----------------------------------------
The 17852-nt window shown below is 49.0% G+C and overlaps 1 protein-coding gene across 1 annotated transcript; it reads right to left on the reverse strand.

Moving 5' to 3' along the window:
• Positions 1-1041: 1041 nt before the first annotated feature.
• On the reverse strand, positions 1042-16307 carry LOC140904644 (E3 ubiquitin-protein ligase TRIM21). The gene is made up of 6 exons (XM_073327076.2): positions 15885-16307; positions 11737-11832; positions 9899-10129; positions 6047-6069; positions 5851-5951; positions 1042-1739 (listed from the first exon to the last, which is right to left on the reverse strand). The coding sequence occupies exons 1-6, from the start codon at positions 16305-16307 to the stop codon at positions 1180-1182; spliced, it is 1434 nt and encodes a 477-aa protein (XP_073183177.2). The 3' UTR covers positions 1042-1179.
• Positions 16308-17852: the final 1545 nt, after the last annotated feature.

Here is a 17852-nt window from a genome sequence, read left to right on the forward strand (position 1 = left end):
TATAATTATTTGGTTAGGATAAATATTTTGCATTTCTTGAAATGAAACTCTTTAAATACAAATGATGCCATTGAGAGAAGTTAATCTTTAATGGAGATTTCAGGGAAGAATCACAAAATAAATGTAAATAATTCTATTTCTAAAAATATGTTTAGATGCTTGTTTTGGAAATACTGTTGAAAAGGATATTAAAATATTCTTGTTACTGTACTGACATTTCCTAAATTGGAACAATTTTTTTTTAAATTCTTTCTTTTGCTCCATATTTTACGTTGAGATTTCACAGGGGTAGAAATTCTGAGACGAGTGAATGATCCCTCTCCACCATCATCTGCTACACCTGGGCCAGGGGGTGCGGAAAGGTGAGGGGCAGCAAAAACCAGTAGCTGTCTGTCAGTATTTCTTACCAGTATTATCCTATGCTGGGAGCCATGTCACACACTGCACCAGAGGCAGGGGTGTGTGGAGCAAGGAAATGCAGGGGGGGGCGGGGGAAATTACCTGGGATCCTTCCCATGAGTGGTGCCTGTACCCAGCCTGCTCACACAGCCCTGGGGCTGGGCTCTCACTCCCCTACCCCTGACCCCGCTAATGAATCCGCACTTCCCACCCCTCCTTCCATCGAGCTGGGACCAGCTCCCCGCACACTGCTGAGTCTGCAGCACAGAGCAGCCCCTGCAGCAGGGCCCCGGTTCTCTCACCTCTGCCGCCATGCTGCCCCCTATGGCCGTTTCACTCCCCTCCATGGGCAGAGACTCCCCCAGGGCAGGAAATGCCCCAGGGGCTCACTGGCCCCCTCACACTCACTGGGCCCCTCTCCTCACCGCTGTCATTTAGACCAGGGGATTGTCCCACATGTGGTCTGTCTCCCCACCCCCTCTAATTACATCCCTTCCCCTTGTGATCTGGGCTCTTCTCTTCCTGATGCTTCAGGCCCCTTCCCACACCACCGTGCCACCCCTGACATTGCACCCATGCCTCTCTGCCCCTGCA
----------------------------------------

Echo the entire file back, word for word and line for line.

The 17852-nt window shown below is 49.0% G+C and overlaps 1 protein-coding gene across 1 annotated transcript; it reads right to left on the reverse strand.

Moving 5' to 3' along the window:
• Positions 1-1041: 1041 nt before the first annotated feature.
• On the reverse strand, positions 1042-16307 carry LOC140904644 (E3 ubiquitin-protein ligase TRIM21). The gene is made up of 6 exons (XM_073327076.2): positions 15885-16307; positions 11737-11832; positions 9899-10129; positions 6047-6069; positions 5851-5951; positions 1042-1739 (listed from the first exon to the last, which is right to left on the reverse strand). The coding sequence occupies exons 1-6, from the start codon at positions 16305-16307 to the stop codon at positions 1180-1182; spliced, it is 1434 nt and encodes a 477-aa protein (XP_073183177.2). The 3' UTR covers positions 1042-1179.
• Positions 16308-17852: the final 1545 nt, after the last annotated feature.

Here is a 17852-nt window from a genome sequence, read left to right on the forward strand (position 1 = left end):
TATAATTATTTGGTTAGGATAAATATTTTGCATTTCTTGAAATGAAACTCTTTAAATACAAATGATGCCATTGAGAGAAGTTAATCTTTAATGGAGATTTCAGGGAAGAATCACAAAATAAATGTAAATAATTCTATTTCTAAAAATATGTTTAGATGCTTGTTTTGGAAATACTGTTGAAAAGGATATTAAAATATTCTTGTTACTGTACTGACATTTCCTAAATTGGAACAATTTTTTTTTAAATTCTTTCTTTTGCTCCATATTTTACGTTGAGATTTCACAGGGGTAGAAATTCTGAGACGAGTGAATGATCCCTCTCCACCATCATCTGCTACACCTGGGCCAGGGGGTGCGGAAAGGTGAGGGGCAGCAAAAACCAGTAGCTGTCTGTCAGTATTTCTTACCAGTATTATCCTATGCTGGGAGCCATGTCACACACTGCACCAGAGGCAGGGGTGTGTGGAGCAAGGAAATGCAGGGGGGGGCGGGGGAAATTACCTGGGATCCTTCCCATGAGTGGTGCCTGTACCCAGCCTGCTCACACAGCCCTGGGGCTGGGCTCTCACTCCCCTACCCCTGACCCCGCTAATGAATCCGCACTTCCCACCCCTCCTTCCATCGAGCTGGGACCAGCTCCCCGCACACTGCTGAGTCTGCAGCACAGAGCAGCCCCTGCAGCAGGGCCCCGGTTCTCTCACCTCTGCCGCCATGCTGCCCCCTATGGCCGTTTCACTCCCCTCCATGGGCAGAGACTCCCCCAGGGCAGGAAATGCCCCAGGGGCTCACTGGCCCCCTCACACTCACTGGGCCCCTCTCCTCACCGCTGTCATTTAGACCAGGGGATTGTCCCACATGTGGTCTGTCTCCCCACCCCCTCTAATTACATCCCTTCCCCTTGTGATCTGGGCTCTTCTCTTCCTGATGCTTCAGGCCCCTTCCCACACCACCGTGCCACCCCTGACATTGCACCCATGCCTCTCTGCCCCTGCA